“Is it good?” asked someone from behind him.

The boy jumped in surprise. “Yes, very.” The boy noticed it was his grandfather. “I thought you were asleep!” the boy cried.

“Well I am going for a walk. Would you like to join?” asked his grandfather.

“It would be my pleasure.”

They started walking even further into the orchard. Only then the boy saw what his papa was wearing. He had on a brown Fedora that was placed a little back on his head. He wore a tan shirt with a weathered leather jacket, long brown pants, and for some reason a whip was coiled on his hip.

“What’s that for?” the boy asked, pointing.

“Oh, my whip? It’s for Yankees – people that poison trees and pick all the fruit,” his papa answered with a grin.

They boy asked more questions as they continued to walk. “When I was pealing the orange, why was it so hard?”

“Well, you were in the juvenile patch so the orange peels are thicker. Those trees can grow to be 20 to 30 feet tall. Orange trees can bear fruit they reach their full height. Right ahead of us is the mature patch,” answered his papa.

As they continued to walk, his papa kept on talking about how the oranges grow. “I grow two kinds of oranges. Washington navels for an early season harvest and Valencia for a later season harvest.”

“How do you know when to harvest them?” the boy asked.

“Oranges develop their sweetness over time on the tree. I like to taste them each week. That’s how I know they are ready.”

“I love oranges, Papa. I like helping you, too.”

“I was thinking that when I retire you could take over,” his papa said as they returned to the house.

“You are joking!” the boy said disbelievingly.

“No, I am not. Are you interested?”

“Yes!!” the boy yelled.

“I thought you would like to have it.”

The boy then ran inside to tell his parents.

Lesson Plans

The Chemistry of Fertilizers – California Foundation AITC ~ Hands-on experiments, activities, practice problems, discussions and writing assignments are incorporated as students learn to break compounds into ions, make a fertilizer and test several fertilizers for phosphate content.

Chemistry in Plant Nutrition and Growth – Alaska AITC ~ Lesson plan with information, tables, diagrams, and questions about plant nutrients in soil.

Soil Sam – Illinois AITC ~ Students make a “Soil Sam” with a baby food jar to hold the soil and grass seeds planted to grow “hair”. Includes suggested additions to learn about fertilizers.

Soils Support Urban Life: Do Your Part with Rain Gardens & Composting

Soil is a complex mixture of minerals, water, air and organic matter that performs many critical functions. In the United States, more than 80 percent of the population lives in cities or suburbs. While the downtown areas of cities are covered with asphalt and concrete, there are still lawns, trees, gardens, and parks. Under all this city space, even under the concrete, is soil.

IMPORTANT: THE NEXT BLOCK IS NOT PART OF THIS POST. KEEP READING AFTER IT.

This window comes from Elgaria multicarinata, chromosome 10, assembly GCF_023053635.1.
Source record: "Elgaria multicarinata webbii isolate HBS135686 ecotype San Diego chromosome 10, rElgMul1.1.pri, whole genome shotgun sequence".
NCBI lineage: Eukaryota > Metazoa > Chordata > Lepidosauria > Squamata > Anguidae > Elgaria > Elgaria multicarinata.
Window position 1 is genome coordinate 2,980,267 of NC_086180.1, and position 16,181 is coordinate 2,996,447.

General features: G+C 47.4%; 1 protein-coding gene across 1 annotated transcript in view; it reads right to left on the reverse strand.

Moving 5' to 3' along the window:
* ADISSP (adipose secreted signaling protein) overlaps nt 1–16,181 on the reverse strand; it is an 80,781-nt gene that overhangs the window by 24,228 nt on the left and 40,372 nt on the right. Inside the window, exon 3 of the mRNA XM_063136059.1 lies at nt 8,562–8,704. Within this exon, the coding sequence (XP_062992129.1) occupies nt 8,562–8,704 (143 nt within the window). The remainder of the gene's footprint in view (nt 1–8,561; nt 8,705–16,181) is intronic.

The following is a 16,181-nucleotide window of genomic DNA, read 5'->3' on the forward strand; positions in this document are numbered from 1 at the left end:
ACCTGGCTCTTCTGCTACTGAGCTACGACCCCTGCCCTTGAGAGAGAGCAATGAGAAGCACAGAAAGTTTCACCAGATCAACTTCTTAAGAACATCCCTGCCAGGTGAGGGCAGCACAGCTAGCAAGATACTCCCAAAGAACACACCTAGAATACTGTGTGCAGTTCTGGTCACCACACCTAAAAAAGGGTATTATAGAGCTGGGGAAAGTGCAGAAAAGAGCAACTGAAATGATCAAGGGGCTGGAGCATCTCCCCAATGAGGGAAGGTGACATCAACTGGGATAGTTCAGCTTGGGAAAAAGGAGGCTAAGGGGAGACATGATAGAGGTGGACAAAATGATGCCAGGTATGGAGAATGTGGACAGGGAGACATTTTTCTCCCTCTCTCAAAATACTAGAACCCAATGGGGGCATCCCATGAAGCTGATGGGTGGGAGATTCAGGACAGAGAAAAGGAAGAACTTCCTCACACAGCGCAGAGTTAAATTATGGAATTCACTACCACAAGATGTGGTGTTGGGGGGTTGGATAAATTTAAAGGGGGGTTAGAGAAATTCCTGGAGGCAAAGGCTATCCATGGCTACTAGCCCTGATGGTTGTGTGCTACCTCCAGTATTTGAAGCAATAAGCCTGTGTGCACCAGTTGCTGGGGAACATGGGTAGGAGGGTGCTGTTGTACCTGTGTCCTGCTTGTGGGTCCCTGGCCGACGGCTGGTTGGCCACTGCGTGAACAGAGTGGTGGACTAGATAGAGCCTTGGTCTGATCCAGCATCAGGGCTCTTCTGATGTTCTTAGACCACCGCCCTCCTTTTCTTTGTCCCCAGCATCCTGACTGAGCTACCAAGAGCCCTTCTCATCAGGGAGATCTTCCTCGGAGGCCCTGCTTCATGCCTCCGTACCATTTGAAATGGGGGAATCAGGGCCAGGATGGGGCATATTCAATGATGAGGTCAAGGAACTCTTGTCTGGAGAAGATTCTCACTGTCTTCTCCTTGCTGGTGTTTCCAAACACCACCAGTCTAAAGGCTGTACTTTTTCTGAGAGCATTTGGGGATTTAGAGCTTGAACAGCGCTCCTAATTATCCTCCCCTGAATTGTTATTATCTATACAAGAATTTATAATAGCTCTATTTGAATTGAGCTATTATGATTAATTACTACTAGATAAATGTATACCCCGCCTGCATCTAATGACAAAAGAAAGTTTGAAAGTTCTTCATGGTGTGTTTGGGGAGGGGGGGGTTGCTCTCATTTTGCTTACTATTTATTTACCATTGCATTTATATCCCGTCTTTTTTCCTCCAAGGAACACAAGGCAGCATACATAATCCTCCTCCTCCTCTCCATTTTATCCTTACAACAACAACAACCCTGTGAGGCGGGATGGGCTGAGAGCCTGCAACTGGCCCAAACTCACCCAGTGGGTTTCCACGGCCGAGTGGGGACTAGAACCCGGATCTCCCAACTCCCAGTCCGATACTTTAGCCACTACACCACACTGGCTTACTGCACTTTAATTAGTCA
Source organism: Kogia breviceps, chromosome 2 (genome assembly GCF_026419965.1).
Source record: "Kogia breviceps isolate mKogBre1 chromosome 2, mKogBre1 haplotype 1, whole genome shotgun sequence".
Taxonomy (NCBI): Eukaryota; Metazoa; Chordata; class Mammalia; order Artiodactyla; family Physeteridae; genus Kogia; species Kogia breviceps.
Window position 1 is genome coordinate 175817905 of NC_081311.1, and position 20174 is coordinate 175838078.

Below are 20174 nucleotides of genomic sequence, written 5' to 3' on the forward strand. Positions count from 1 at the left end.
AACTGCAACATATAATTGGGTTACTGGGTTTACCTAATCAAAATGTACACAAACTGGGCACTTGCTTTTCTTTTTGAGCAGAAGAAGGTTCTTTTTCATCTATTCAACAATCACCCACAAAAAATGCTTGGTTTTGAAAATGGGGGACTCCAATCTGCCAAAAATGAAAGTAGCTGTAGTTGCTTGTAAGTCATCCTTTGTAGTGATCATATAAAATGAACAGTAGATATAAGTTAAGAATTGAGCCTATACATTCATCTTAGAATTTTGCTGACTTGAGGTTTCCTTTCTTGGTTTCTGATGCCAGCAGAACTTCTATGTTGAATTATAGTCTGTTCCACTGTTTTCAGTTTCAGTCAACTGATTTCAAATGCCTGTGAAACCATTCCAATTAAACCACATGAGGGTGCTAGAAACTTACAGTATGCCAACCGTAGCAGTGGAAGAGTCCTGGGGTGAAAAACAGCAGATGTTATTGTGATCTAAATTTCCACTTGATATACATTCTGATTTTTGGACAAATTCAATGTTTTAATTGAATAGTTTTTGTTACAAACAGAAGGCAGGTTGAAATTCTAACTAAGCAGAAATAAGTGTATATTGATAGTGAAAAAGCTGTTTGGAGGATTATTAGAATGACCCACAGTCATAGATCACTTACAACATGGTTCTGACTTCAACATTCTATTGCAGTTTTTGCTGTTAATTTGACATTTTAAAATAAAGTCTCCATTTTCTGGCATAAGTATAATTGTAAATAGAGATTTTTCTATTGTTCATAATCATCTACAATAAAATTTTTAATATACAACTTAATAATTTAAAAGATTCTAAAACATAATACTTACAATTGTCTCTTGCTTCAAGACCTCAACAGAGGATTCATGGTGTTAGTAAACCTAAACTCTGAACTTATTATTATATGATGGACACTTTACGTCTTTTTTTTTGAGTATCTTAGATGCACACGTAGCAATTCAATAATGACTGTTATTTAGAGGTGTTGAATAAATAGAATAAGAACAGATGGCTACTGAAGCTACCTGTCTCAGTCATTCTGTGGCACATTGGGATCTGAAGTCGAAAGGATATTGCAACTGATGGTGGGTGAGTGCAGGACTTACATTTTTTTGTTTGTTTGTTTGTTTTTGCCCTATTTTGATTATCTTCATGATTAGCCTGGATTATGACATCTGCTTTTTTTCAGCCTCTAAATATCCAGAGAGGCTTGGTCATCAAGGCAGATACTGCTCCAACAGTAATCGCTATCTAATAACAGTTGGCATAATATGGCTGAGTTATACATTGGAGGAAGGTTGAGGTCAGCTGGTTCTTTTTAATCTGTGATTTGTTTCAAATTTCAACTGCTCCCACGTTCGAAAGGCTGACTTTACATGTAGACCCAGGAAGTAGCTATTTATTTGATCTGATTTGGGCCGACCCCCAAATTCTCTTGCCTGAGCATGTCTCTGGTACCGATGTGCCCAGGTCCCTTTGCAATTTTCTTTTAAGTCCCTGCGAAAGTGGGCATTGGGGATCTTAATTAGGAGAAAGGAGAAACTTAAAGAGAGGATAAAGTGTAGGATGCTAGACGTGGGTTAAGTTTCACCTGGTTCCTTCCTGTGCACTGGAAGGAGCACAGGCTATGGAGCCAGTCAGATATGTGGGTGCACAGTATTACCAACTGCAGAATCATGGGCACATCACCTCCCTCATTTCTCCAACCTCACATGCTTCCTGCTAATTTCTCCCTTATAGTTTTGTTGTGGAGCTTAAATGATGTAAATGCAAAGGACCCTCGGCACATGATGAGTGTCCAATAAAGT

soilsurbanlifeSoils Support Urban Life

Before we began using pipes, drains, pumps, and other infrastructure to manage stormwater, nature provided the “green infrastructure” to slow, filter, and move water to where it belonged. In forests and wetlands, water is still managed naturally. The foundation of this network is the soil. It is the drain, the pipe, the pump, and the water treatment plant all in one.

As urban areas have grown and we’ve continued to pave over our soils, demands on both natural and manmade stormwater management systems have increased. The last few decades have brought a shift from traditional “capture, convey, and treat” drainage systems. Instead, many cities are beginning to focus on more sustainable systems to manage storm water runoff.

Often referred to as “green infrastructure”, these sustainable systems include rain gardens, living roofs, and the growing trend to plant vegetation native to the region. These practices can delay the arrival of water that reaches the sewer system and thereby reduce flooding.

The biggest benefit green infrastructure, however, is the potential reduction of pollutants entering the storm water system. Pollutants like nutrients (from fertilizers), road salt, and bacteria, can negatively affect aquatic life and public health. Green infrastructure captures these pollutants, especially those that might run off at the beginning of a storm.In both of the cities I have called home in the past few years, a few public buildings have even converted their roof tops to green space. These green roofs not only help to reduce pollutants but provide habitat for pollinators and small birds. In addition, they can provide learning spaces to learn about native plants and sustainable agricultural practices (drip irrigation, etc).

Bring it Home

The Soil Science Society of America recommends that urban dwellers consider rain gardens for their yards and compost their appropriate food wastes. Help the soil serve you by making rain gardens, making and using compost, and making an urban garden. Here are several resources and lesson plans to get you started:

  • Do the Rot Thing – Download this free composting curriculum to bring the science of composting into your curriculum
  • Build a Two-Can Bioreactor or small-scall indoor composting unit, or on a smaller scale consider a …
  • Soda Bottle Bioreactor that will enable students to design and carry out individualized research projects, comparing variables such as reactor design, moisture content, and nutrient ratios of mixtures to be composted.
  • Soil Science – Learn about basic soil science, and then explore some unique characteristics of soils found in urban areas.
  • Exploration of Run-off and Infiltration – In this unit, students design and conduct experiments on runoff and infiltration, either outside or in the classroom
  • Nourishing the Planet – Download the free soil science curriculum to help students realize the challenges of feeding a growing world
  • Dig It! Secrets of Soil – Visit the Smithsonian exhibit’s website to access 10 online interactive learning modules